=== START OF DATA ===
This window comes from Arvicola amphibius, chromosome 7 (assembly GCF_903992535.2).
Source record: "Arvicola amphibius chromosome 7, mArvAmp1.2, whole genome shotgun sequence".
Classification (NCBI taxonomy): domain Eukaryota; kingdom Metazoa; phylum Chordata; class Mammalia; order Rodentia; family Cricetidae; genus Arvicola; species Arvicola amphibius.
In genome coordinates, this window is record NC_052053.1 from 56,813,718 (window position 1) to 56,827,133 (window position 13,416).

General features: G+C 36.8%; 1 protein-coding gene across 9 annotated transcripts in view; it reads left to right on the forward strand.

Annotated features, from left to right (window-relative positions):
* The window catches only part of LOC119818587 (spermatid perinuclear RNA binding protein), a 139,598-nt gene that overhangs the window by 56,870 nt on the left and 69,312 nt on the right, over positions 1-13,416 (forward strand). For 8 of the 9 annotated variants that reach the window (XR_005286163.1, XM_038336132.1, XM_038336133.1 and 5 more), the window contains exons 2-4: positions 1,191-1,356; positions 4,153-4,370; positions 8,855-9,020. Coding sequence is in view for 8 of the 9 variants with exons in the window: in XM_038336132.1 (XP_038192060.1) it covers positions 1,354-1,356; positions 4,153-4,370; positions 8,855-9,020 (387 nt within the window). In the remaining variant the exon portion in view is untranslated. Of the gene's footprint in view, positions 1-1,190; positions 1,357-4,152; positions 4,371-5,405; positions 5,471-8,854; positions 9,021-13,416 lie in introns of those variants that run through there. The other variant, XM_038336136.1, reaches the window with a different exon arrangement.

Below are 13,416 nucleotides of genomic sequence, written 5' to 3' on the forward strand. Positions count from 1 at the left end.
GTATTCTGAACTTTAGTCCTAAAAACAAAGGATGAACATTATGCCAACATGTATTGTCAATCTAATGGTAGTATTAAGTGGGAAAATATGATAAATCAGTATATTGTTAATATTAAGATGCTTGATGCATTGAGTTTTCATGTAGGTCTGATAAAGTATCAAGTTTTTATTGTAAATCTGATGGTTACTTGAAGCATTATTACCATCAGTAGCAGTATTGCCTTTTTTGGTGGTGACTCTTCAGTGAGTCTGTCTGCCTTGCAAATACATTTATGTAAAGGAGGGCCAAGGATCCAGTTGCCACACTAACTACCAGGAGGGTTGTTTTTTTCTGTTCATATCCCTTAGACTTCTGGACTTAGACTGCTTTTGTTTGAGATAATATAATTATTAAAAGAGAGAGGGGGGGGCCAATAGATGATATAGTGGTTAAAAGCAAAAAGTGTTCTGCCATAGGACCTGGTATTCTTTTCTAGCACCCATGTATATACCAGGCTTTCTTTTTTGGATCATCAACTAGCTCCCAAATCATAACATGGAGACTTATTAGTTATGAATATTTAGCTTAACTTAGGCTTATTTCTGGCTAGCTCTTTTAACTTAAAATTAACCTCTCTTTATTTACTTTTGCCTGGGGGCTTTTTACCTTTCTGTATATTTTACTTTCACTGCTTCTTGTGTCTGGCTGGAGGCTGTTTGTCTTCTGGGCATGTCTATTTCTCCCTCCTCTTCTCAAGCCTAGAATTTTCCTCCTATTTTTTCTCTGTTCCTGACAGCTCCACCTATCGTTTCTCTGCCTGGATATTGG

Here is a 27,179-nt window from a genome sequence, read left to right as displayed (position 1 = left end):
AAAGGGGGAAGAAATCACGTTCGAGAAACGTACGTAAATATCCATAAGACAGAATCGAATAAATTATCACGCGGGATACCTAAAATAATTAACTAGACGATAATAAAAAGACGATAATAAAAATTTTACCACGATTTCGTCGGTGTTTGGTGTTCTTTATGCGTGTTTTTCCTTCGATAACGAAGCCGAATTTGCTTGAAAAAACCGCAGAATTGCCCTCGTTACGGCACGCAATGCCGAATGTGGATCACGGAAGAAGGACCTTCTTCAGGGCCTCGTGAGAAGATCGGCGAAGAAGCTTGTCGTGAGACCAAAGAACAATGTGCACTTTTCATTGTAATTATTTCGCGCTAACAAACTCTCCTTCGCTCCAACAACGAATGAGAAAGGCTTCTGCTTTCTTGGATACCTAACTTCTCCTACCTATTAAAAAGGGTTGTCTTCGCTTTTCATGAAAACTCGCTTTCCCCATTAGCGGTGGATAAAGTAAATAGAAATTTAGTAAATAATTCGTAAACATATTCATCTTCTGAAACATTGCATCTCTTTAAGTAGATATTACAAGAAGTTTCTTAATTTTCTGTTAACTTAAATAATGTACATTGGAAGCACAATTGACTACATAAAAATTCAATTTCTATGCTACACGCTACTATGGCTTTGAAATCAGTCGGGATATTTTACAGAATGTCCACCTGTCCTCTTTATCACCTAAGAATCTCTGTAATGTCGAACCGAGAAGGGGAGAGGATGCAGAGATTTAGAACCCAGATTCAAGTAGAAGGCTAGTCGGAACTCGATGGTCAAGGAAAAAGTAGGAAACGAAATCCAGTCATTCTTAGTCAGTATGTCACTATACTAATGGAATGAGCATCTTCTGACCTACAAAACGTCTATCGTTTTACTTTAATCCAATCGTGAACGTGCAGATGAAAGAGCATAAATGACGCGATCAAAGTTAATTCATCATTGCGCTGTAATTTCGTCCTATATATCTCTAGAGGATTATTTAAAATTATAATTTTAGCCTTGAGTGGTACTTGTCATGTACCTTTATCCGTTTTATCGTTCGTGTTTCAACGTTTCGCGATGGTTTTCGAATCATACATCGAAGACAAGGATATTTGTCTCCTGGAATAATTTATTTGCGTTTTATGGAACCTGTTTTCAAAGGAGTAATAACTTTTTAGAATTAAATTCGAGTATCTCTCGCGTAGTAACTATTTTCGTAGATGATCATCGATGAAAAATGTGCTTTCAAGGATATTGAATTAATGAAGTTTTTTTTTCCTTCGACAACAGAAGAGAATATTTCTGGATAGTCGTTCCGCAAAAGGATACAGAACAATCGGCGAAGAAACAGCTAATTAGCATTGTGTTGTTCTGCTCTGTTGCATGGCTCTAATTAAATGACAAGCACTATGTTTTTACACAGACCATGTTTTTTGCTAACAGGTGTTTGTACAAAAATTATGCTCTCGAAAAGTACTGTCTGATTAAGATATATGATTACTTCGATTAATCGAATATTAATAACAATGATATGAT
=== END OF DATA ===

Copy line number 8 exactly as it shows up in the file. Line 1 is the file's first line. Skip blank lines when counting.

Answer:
Below are 13,416 nucleotides of genomic sequence, written 5' to 3' on the forward strand. Positions count from 1 at the left end.